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Re: [TowerTalk] Loss Due to Trees

Subject: Re: [TowerTalk] Loss Due to Trees
Date: Mon, 26 Dec 2011 15:02:09 -0500 (EST)
List-post: <">>
...and some food for thought.  For those of us who live in  wooded areas 
where all the trees lose their leaves for the winter and go  dormant, is this 
less of a problem in the winter than the summer?  Less  moisture in the tree 
when it's winter? Just asking, any biologists out  there?
In a message dated 12/26/2011 6:38:34 P.M. Greenwich Standard Time, writes:

Since my QTH here in Northern California is in a dense redwood  forest 
and a lot of those trees are on my property, and because I'm an EE,  I've 
thought about that a LOT, and I've also searched for technical  writing 
on the subject.  What I think I've learned can be summarized  as follows.

1) Some trees DO absorb RF, and the absorption (loss)  increases with 

2) The absorption (loss) seems to be  greatest for straight vertical 
trees (pines, firs, redwoods)

3) The  absorption (loss) seems to be greater for vertically polarized  

4) The closer the antenna is to the tree(s) the greater the  loss

When I say "dense redwood forest," I'm talking about trees that  are 
typically 3-6 ft in diameter at their base, 100 - 175 ft tall, and  often 
within 10-15 ft of each other. it's quite common for a very old  (tall) 
tree to be surrounded by three or four younger (shorter) trees only  a 
few feet away.  It took me four years to find a place I could turn  a 
3-el SteppIr.

After living here nearly six years, I have six wire  antennas suspended 
by trees, all of them up about 110 ft.  I also  have a SteppIR at 120 ft, 
monobanders for 20M at 45 ft, 15M at 35 ft, and  10M at 20 ft. The 
horizontal antennas all work well.

The only  vertical that works well is an 86 ft Tee vertical for 160M with 
about 70  radials that vary in length from 70 ft to about 120 ft. I've 
tried  resonant quarter-wave verticals on 80 and 40 over the same set of 
radials,  and they don't work well.  The 160 vertical is near the middle 
of my  clearing (roughly an acre), and it seems to work OK. My tower is 
not in  that clearing, surrounded by the dense forest, and I've tried 
loading  wires hanging on it on 160M. NEC says it should have a few dB of 
gain  relative to the Tee vertical, but the Tee Vertical outperforms it 
on  transmit, and by more than a few dB.  I have a 40M end-fed vertical  
dipole hanging in a redwood from a pulley at the 110 ft level, perhaps  
10 ft away from the tree at the low end of the antenna. It works, sort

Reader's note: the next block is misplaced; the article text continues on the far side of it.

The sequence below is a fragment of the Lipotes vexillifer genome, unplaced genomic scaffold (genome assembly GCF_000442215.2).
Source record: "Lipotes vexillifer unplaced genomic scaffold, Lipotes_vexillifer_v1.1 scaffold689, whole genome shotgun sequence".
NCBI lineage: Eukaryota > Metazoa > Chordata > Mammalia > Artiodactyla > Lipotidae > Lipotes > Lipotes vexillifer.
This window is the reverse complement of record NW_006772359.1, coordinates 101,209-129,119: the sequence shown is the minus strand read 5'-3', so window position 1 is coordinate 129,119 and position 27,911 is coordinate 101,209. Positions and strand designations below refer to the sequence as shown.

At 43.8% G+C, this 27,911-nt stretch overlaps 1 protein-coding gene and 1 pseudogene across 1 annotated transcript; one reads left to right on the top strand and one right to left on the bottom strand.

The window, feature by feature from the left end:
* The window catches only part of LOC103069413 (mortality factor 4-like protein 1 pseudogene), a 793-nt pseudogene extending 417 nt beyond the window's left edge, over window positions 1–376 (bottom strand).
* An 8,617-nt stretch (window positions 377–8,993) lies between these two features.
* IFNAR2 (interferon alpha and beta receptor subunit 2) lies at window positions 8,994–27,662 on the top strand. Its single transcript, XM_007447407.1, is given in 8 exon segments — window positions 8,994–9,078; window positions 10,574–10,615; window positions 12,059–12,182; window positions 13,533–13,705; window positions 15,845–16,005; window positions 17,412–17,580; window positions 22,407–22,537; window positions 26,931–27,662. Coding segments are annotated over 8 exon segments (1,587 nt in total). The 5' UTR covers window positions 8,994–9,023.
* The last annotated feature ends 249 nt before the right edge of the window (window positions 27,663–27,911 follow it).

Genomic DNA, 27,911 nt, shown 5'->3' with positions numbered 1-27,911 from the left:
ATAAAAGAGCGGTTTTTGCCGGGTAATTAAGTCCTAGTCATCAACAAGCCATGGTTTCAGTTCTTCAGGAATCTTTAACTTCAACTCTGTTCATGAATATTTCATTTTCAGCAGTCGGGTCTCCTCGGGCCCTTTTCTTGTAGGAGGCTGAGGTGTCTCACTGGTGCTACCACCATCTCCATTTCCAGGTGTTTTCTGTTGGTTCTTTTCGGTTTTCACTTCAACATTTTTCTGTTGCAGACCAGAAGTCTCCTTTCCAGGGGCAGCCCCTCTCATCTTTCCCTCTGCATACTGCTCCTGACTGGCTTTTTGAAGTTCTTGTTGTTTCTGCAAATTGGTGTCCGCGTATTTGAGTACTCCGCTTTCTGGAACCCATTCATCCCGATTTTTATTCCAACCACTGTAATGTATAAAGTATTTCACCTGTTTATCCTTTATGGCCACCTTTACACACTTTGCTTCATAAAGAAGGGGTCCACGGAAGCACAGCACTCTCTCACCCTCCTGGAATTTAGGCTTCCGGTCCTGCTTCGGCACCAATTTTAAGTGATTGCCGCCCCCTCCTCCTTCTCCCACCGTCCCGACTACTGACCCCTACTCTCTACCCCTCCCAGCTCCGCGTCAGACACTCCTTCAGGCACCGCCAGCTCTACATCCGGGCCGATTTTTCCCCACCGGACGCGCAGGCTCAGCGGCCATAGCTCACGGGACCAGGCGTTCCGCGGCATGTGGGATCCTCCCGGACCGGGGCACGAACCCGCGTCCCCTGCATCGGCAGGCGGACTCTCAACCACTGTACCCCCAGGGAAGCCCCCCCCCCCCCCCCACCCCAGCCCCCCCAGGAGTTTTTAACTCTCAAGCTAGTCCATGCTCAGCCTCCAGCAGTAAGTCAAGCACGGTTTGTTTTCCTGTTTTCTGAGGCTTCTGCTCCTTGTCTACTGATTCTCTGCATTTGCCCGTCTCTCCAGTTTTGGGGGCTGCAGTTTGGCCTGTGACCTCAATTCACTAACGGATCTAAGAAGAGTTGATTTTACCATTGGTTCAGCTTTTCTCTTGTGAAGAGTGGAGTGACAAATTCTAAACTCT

of, but it's close to being a dummy load compared to the two horizontal  
dipoles at 110 ft.

I have a loaded vertical for 2M and 440 sitting  on a 20 ft mast just 
outside my shack, also near the center of my  clearing, that I use to 
work repeaters. It's got about 3dBi on 2M and 6dBi  on 440. I can't work 
much on 440, due to a lot of absorption from the  trees. I can work a 
little more on 2M.  The local DX club has a  repeater that's about 17 air 
miles from me that I can bring up with 150W,  but my signal strength is 
far too low to talk it. So I bought a 22ft long  Yagi for 2M about 15 
dBi, mounted it vertically on the side of my short  tower that is also 
surrounded  by close-in trees, and pointed it to  that repeater. It can't 
even bring up that repeater.  Next I stuck a  short 5-el Yagi designed 
for vertical mounting (about 9dBi) on a 20 ft  mast near the shack, in 
the clearing. It can work the repeater, and while  I'm still noisy into 
it, I can talk it.

Virtually NO cell phones  work up here in the forest.  Several years ago, 
I read anecdotal  reports from a tech who was responsible for installing 
cell systems in the  pine forests of the American southeast, and he also 
reported very strong  absorption (high loss) for his systems.  My 
neighbor WA6NMF, an  engineer who has considerable experience with UHF 
and microwave systems,  says "Jim, at cell phone frequencies, think -3dB 
per tree."

My  neighbor, NI6T, lives deep in a ravine whose steep walls rise 300-500 
ft  above his antennas, and also by a dense redwood forest. Garry has 
made the  DX honor roll using a big tri-bander that's up about 100 ft in 
a big  redwood that he topped off.  He's also done well with a 160M wire. 
It  helps, of course, that Garry is a superb operator.

When I was thinking  about that sort of mounting here Garry strongly 
advised me against it. The  reason is that when (not if) something goes 
wrong, you're stuck with a  tree climber to fix it.  It's relatively easy 
to find a tower climber  who can fix antennas, but I don't know of any 
tree climbers who can do  anything more technically complex than rig 
pulleys to trees and string  support ropes through them. He's got exactly 
that problem now -- his coax  at the top of the tree has been attacked by 

As to WHY  there's loss?  Think of the trees as big masses of wet wood 
that act  like resistive conductors, and foliage that contain water.  
When an  EM field hits them it induces current, and the resistance 
creates  heat.  That heat (power) is subtracted from the EM field.

73, Jim  Brown  K9YC


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